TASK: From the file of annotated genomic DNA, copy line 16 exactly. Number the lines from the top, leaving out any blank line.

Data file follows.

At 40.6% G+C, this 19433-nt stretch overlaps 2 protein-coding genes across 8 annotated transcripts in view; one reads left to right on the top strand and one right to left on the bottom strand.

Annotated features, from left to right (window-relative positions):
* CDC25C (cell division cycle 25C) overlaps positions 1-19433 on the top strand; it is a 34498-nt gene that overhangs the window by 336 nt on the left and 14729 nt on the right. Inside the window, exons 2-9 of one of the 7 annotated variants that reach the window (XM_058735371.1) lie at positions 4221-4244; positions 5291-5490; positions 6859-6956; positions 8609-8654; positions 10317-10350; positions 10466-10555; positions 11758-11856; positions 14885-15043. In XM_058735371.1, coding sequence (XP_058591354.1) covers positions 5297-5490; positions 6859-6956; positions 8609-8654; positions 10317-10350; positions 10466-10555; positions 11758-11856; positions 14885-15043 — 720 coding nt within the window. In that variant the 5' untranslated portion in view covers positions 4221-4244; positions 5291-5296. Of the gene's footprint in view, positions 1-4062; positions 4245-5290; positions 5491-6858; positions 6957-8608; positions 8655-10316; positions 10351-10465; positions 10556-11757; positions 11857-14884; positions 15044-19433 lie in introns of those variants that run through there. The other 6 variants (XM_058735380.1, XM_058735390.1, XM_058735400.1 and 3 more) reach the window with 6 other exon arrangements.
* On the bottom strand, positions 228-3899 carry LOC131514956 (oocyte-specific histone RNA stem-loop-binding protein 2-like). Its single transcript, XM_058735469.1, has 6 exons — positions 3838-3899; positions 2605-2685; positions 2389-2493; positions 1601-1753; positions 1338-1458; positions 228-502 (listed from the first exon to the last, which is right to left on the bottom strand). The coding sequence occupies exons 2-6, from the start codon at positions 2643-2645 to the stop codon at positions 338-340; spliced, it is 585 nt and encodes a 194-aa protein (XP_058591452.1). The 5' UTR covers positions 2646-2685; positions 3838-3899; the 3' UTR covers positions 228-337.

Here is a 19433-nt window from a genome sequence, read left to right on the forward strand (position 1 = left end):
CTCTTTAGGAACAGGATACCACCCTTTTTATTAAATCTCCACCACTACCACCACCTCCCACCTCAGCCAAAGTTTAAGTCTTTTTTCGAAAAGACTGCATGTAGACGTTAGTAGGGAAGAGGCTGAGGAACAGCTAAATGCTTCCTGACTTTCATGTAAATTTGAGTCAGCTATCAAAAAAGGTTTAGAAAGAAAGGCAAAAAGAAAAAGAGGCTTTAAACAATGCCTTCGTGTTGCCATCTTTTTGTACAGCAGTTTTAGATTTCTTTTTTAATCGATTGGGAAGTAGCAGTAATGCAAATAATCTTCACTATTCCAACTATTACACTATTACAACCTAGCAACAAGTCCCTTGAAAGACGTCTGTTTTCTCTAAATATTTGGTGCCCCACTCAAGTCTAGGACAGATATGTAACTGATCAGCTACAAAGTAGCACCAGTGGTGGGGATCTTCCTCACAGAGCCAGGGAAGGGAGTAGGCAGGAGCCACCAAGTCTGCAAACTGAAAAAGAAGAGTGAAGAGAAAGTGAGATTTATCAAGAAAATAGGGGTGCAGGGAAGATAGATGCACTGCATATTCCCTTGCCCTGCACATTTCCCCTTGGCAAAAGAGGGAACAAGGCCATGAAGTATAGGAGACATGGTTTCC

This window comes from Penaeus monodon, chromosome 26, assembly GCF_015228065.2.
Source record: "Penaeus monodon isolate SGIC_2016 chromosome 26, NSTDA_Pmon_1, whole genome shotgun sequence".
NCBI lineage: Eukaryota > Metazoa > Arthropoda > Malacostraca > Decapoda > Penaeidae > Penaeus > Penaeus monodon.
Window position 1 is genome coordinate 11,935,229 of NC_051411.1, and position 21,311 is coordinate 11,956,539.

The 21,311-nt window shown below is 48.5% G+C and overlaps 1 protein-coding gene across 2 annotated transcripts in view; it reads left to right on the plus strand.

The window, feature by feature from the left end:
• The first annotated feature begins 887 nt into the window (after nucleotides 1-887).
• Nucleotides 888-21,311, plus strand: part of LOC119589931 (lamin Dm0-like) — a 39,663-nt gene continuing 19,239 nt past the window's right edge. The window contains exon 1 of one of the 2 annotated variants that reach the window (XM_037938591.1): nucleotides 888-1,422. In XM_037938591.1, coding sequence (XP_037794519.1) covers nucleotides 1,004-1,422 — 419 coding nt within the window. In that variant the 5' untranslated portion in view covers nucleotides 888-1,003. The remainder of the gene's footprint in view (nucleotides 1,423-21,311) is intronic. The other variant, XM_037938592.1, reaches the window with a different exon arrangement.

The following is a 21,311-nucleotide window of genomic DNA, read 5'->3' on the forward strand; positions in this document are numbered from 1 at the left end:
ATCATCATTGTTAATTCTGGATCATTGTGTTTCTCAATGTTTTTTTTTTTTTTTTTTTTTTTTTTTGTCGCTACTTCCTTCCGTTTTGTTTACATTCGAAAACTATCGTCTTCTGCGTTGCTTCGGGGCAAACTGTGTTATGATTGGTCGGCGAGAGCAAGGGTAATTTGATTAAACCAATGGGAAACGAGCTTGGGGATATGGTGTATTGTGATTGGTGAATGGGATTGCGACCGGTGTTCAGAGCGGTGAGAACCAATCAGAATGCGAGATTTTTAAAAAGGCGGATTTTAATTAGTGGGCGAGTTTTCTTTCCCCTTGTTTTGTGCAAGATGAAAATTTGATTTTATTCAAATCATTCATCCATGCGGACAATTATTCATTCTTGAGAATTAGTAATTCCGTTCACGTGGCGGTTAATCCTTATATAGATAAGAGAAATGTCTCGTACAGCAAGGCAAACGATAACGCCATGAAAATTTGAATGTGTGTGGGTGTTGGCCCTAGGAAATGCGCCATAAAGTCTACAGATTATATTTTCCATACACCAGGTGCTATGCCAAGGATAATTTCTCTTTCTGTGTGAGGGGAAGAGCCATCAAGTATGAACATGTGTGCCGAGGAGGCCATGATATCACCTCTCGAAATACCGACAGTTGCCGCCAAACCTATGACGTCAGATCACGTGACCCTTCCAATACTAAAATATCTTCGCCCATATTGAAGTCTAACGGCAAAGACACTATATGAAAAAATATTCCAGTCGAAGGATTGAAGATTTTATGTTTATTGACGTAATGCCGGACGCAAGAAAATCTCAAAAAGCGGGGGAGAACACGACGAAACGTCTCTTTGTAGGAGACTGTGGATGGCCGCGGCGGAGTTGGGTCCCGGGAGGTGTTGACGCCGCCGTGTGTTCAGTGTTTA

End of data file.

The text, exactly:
ATCATCATTGTTAATTCTGGATCATTGTGTTTCTCAATGTTTTTTTTTTTTTTTTTTTTTTTTTTTGTCGCTACTTCCTTCCGTTTTGTTTACATTCGAAAACTATCGTCTTCTGCGTTGCTTCGGGGCAAACTGTGTTATGATTGGTCGGCGAGAGCAAGGGTAATTTGATTAAACCAATGGGAAACGAGCTTGGGGATATGGTGTATTGTGATTGGTGAATGGGATTGCGACCGGTGTTCAGAGCGGTGAGAACCAATCAGAATGCGAGATTTTTAAAAAGGCGGATTTTAATTAGTGGGCGAGTTTTCTTTCCCCTTGTTTTGTGCAAGATGAAAATTTGATTTTATTCAAATCATTCATCCATGCGGACAATTATTCATTCTTGAGAATTAGTAATTCCGTTCACGTGGCGGTTAATCCTTATATAGATAAGAGAAATGTCTCGTACAGCAAGGCAAACGATAACGCCATGAAAATTTGAATGTGTGTGGGTGTTGGCCCTAGGAAATGCGCCATAAAGTCTACAGATTATATTTTCCATACACCAGGTGCTATGCCAAGGATAATTTCTCTTTCTGTGTGAGGGGAAGAGCCATCAAGTATGAACATGTGTGCCGAGGAGGCCATGATATCACCTCTCGAAATACCGACAGTTGCCGCCAAACCTATGACGTCAGATCACGTGACCCTTCCAATACTAAAATATCTTCGCCCATATTGAAGTCTAACGGCAAAGACACTATATGAAAAAATATTCCAGTCGAAGGATTGAAGATTTTATGTTTATTGACGTAATGCCGGACGCAAGAAAATCTCAAAAAGCGGGGGAGAACACGACGAAACGTCTCTTTGTAGGAGACTGTGGATGGCCGCGGCGGAGTTGGGTCCCGGGAGGTGTTGACGCCGCCGTGTGTTCAGTGTTTA